Since I wasn't able to jump full force into hockey collecting until earlier this year, I missed out on the big release of 2011-12 Upper Deck Artifacts. Now, sure, I could have purchased a box or two on line, but seeing as though I buy all my wax through my LCS, if he's out of the product, then I just move on to the next thing.
This year, however, was different. I was ready to go, and although I had to wait until payday to acquire my Artifacts, I finally got my hands on two hobby boxes.
Artifacts boasts a 100 card base set, featuring current and former players in both their regular-season uniforms and various all-star uniforms. The set continues on, though, with serial-numbered subsets to 999. Cards 101-125 feature goaltenders and 126-150 features players in their Team Canada uniforms. Cards 151-198 are all rookie cards /999 and feature players who made their debut late last season or in the playoffs. Cards 199-240 are also rookies, but are done in redemption form. This way, they can release their product before the new crop of NHL rookies make their debut, but still include them in the set. More on that later.
Typically, the 2012-13 Artifacts boxes will contain a total of four hits, with at lest one being an autographed card and one being a patch card. Either way, ALL relics from Artifacts contain two swatches, which I think is pretty cool.
The hit of the box, for me, was a jersey/patch card, numbered 19/24 of Luc Robitaille. It contains a plain black jersey swatch, and a NICE patch that gives equal attention to the purple, black, and silver that Robitaille wore during his latter Kings days.
The box also contained another rare serial-numbered relic card, a Mike Green dual jersey, numbered 31/36. The dual relic base parallels look just like the regular set, but they also have a much more rare horizontal design, which they serial number. Plus, they look WAY cooler.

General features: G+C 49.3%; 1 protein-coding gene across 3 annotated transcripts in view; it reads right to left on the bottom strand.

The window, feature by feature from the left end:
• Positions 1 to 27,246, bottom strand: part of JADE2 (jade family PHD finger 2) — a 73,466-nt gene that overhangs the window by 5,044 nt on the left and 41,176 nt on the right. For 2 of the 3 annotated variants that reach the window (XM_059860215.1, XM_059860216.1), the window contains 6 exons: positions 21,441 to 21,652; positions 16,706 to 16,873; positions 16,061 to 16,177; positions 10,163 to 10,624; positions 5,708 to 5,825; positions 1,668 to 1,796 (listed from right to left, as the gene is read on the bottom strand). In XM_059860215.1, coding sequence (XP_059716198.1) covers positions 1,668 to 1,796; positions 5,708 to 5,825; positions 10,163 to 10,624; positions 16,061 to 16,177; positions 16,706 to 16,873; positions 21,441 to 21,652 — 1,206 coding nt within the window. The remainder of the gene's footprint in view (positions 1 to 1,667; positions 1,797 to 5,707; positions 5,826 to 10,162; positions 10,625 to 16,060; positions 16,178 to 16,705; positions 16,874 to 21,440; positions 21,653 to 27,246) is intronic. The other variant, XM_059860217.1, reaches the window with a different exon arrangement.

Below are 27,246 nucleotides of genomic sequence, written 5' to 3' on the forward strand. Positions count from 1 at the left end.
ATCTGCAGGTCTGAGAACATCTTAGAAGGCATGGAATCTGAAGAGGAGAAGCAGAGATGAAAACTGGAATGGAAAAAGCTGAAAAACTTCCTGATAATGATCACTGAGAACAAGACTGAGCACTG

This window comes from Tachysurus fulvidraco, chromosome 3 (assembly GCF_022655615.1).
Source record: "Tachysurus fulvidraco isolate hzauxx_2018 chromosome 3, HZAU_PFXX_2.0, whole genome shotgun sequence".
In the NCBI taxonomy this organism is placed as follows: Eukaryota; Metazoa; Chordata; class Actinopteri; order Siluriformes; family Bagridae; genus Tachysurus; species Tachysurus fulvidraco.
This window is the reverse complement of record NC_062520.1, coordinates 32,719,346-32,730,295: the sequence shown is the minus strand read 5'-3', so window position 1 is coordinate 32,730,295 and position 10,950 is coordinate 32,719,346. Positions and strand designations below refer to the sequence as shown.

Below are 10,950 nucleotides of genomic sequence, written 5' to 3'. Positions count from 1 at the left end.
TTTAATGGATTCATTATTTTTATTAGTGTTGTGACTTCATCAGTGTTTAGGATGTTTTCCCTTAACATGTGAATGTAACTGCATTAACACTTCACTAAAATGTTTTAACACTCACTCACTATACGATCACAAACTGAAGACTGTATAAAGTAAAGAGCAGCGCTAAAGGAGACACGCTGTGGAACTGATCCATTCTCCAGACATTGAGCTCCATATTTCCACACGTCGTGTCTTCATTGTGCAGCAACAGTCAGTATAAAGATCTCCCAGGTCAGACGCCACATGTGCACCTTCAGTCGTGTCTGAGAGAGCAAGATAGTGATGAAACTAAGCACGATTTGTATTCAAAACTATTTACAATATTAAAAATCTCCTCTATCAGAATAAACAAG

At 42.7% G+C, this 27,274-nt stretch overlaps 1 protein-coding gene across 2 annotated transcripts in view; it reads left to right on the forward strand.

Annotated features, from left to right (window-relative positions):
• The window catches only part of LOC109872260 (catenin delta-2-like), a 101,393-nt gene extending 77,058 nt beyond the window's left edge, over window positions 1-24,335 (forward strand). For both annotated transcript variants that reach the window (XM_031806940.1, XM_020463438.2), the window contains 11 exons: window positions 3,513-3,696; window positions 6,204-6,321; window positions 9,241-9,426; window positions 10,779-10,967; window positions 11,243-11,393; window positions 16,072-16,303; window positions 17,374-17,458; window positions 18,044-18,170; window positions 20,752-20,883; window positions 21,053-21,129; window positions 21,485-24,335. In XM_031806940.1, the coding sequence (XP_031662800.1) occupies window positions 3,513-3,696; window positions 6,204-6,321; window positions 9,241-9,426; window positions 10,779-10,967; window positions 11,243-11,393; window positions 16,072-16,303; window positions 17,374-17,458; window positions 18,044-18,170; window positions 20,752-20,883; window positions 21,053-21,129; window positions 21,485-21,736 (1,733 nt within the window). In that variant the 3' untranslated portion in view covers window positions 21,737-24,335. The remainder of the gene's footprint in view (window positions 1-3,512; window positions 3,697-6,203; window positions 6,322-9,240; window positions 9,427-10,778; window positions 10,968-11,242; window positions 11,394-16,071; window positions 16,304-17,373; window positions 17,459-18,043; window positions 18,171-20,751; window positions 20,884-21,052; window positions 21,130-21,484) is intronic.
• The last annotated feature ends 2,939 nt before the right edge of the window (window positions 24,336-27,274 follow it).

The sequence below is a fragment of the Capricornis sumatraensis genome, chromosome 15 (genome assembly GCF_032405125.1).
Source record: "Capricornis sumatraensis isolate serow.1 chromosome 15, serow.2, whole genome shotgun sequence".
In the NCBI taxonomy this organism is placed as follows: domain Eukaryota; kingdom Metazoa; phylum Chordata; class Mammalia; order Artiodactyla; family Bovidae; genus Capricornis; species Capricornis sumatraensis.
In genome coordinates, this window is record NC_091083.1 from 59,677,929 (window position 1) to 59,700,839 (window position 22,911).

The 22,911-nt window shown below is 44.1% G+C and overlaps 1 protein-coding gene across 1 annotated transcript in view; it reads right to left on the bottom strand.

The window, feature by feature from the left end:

My only non-serial-numbered relic card out of this box was a dual jersey card of Patrice Bergeron and Nathan Horton of the Boston Bruins. Unlike the Mike Green card, the two jersey swatches here are in two different colors, which looks so much better than the identical ones.
My one auto of the break was of New York Islanders goaltender Evgeni Nabokov. Artifacts has a five-tiered system for its autographed cards, and this Nabokov falls in "Tier D," which has it at an insertion rate of 1:59 packs. All things considered, I could have done worse.
As can be expected from a product released before the season begins, most of the top rookies are not included. Due to licensing restrictions, companies cannot print a card of a player until he has appeared in an official NHL game. Upper Deck gets around this with their rookie redemption program. They produce a redemption card for each team's top rookie and 12 "wild" cards for teams with more than one. This way, they are able to include them in the set, but not have to produce the cards until players appear in a game.
Each box appears to include two rookies and one redemption. My two rookies were a Casey Cizikas emeral parallel numbered 73/99 and an Andrew Joudrey numbered 470/999. My redemption card was for the San Jose Sharks, so we'll just have to wait and see who that ends up being.
Judging primarily from the two boxes I opened, each box also contains two cards from their /999 serial-numbered cards 101-150 and one low-numbered parallel. This box had Team Canada cards of Wayne Gretzky 116/999 and Ryan Getzlaf 960/999, as well as a Shea Weber sapphire parallel numbered 82/85.
Well, there you have it for box #1. This looks to be a great set with some cool inserts and great hits. Stay tuned for the contents of box #2.